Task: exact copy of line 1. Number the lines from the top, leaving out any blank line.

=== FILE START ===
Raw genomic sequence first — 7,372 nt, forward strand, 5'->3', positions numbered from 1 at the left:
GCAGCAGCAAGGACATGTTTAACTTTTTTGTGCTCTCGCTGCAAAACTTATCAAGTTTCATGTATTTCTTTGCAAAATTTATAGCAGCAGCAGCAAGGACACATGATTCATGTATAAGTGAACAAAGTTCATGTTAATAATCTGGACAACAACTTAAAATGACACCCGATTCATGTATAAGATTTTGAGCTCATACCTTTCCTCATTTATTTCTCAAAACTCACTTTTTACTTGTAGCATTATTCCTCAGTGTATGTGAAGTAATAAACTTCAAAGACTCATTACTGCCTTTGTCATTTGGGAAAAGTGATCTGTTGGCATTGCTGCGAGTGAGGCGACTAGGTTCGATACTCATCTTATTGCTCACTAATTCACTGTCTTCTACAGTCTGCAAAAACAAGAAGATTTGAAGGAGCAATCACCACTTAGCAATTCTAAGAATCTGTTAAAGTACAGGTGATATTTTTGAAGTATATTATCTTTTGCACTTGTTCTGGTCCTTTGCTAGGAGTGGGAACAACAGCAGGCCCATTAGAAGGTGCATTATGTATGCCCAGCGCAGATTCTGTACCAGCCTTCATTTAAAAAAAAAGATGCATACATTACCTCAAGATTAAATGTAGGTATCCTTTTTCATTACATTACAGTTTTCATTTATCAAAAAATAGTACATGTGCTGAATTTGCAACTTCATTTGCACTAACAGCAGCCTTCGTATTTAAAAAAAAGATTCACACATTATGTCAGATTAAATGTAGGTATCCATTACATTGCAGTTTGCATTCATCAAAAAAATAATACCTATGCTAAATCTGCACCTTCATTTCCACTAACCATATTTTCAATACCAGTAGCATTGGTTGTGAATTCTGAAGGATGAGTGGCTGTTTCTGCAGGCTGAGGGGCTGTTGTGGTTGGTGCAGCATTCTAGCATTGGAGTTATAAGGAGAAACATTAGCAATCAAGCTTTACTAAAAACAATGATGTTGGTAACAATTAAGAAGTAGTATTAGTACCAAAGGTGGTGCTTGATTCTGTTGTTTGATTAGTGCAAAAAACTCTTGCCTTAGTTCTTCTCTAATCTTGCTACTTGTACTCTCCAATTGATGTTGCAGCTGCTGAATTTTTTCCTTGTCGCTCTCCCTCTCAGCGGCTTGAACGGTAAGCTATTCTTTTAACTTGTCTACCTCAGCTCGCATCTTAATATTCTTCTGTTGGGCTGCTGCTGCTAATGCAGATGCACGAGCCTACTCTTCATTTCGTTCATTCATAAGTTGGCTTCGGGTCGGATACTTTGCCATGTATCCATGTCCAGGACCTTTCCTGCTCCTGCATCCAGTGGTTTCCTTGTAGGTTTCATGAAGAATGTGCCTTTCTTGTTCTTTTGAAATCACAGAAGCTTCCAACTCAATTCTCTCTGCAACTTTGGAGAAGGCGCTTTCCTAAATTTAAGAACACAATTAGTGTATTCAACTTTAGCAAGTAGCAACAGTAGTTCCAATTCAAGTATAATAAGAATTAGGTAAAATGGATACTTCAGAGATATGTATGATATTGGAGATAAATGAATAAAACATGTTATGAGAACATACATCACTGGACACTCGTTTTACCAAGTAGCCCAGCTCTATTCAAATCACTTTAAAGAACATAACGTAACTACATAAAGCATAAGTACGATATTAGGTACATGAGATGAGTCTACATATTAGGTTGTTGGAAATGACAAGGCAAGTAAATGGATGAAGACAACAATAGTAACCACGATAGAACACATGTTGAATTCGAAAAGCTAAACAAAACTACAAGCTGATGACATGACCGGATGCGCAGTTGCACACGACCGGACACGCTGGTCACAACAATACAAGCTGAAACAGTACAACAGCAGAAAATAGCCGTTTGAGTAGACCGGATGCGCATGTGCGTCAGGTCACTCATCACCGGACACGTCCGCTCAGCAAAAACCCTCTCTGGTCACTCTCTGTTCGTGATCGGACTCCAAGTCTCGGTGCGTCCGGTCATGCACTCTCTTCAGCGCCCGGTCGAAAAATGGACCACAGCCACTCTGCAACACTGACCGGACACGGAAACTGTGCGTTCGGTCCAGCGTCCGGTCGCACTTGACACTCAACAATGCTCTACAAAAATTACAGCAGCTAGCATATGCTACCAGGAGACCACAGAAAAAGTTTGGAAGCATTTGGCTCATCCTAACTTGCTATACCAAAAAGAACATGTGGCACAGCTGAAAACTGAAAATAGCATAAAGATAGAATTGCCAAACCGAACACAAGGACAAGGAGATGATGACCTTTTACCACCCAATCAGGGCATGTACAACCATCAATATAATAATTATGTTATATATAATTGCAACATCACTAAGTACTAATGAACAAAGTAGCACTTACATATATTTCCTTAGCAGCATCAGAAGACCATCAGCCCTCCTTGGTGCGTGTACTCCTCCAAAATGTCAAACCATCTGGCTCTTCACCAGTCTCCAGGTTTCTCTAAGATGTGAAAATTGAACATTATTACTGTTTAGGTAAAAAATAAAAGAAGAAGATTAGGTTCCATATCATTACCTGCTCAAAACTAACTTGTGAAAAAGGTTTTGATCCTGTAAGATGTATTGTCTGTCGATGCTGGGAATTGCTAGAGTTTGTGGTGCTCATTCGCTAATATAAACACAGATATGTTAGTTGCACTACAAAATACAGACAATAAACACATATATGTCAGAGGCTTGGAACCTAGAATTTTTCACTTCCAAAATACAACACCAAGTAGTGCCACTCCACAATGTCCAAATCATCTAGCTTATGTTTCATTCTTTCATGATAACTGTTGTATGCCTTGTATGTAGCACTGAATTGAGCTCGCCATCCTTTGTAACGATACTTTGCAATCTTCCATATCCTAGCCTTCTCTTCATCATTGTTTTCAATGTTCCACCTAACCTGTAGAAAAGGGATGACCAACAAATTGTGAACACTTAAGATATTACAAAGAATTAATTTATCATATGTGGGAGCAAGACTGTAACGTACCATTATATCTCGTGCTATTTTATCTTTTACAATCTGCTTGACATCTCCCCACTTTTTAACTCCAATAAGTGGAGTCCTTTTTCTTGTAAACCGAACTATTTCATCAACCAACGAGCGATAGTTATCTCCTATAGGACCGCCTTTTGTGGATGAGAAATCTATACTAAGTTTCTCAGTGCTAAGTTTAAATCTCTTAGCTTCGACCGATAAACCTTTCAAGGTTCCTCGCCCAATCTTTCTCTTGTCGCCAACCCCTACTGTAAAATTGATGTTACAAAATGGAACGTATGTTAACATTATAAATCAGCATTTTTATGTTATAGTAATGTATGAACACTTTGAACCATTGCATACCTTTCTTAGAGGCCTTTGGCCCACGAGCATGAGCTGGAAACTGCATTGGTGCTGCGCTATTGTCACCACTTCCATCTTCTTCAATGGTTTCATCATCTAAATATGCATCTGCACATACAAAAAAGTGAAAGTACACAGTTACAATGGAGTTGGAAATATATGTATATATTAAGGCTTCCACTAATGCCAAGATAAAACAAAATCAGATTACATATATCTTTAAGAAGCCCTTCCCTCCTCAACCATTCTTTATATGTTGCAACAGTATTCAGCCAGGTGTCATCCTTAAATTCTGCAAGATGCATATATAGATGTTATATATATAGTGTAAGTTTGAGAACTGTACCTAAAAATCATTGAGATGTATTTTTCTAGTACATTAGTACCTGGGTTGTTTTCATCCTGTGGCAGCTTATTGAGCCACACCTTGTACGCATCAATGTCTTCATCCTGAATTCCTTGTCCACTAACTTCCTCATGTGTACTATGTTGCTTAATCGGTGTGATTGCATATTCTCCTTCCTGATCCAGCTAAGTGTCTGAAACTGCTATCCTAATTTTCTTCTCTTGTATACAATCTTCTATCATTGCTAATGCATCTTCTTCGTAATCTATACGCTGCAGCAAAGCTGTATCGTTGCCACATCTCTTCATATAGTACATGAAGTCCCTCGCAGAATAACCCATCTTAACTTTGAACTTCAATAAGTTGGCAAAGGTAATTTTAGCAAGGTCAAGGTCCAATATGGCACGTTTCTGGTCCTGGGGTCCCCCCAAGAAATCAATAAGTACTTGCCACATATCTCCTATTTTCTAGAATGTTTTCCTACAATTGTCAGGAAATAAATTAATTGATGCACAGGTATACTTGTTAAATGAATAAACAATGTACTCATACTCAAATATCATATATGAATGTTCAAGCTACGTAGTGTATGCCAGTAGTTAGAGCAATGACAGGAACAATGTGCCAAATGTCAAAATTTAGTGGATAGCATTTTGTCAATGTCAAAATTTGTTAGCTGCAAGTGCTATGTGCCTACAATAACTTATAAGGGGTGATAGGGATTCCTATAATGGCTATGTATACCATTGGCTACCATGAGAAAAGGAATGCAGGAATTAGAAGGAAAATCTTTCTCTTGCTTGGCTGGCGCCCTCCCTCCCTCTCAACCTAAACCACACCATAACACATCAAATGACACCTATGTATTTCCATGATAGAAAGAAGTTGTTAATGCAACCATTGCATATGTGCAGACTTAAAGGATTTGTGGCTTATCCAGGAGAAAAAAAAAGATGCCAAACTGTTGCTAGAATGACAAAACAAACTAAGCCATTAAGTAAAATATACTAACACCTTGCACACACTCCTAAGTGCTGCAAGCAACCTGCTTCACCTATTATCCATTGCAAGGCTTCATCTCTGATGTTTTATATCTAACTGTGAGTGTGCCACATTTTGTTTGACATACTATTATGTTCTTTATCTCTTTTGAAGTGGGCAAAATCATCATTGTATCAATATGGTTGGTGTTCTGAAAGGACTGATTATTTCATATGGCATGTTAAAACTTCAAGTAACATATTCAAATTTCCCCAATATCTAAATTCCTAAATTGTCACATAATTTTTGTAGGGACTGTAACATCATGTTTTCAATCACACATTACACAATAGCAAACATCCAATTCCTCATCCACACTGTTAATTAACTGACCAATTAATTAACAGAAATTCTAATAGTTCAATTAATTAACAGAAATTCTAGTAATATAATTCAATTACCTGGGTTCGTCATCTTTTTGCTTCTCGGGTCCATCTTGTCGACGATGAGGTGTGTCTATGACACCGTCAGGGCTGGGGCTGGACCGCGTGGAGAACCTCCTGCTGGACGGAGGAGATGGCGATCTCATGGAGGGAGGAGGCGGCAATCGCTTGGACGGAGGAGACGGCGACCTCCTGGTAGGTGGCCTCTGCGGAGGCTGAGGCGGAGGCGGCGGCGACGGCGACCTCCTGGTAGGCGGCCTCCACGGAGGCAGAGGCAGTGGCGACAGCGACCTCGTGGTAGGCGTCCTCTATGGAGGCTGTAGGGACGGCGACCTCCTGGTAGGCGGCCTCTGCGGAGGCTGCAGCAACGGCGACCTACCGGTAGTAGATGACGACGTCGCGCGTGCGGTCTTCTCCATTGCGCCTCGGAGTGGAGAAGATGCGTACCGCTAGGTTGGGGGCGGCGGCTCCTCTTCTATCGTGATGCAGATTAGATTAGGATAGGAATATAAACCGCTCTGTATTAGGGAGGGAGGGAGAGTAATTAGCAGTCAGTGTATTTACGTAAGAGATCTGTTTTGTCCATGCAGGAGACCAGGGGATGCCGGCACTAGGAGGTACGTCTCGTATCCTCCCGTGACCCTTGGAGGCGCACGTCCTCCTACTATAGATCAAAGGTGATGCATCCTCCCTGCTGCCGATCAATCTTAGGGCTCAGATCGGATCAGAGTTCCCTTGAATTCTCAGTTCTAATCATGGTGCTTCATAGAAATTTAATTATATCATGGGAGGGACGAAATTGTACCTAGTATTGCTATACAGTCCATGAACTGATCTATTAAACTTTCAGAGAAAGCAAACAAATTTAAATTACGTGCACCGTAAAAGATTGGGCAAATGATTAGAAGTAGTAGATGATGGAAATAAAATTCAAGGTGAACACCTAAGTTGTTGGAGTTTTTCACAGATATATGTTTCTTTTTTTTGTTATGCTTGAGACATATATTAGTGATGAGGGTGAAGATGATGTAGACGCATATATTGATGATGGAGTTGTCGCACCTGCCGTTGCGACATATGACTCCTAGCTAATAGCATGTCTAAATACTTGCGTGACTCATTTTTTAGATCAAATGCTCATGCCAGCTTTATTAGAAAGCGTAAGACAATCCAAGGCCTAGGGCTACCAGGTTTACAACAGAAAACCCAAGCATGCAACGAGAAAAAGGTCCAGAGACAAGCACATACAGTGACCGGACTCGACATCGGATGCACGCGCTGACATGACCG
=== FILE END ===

Raw genomic sequence first — 7,372 nt, forward strand, 5'->3', positions numbered from 1 at the left: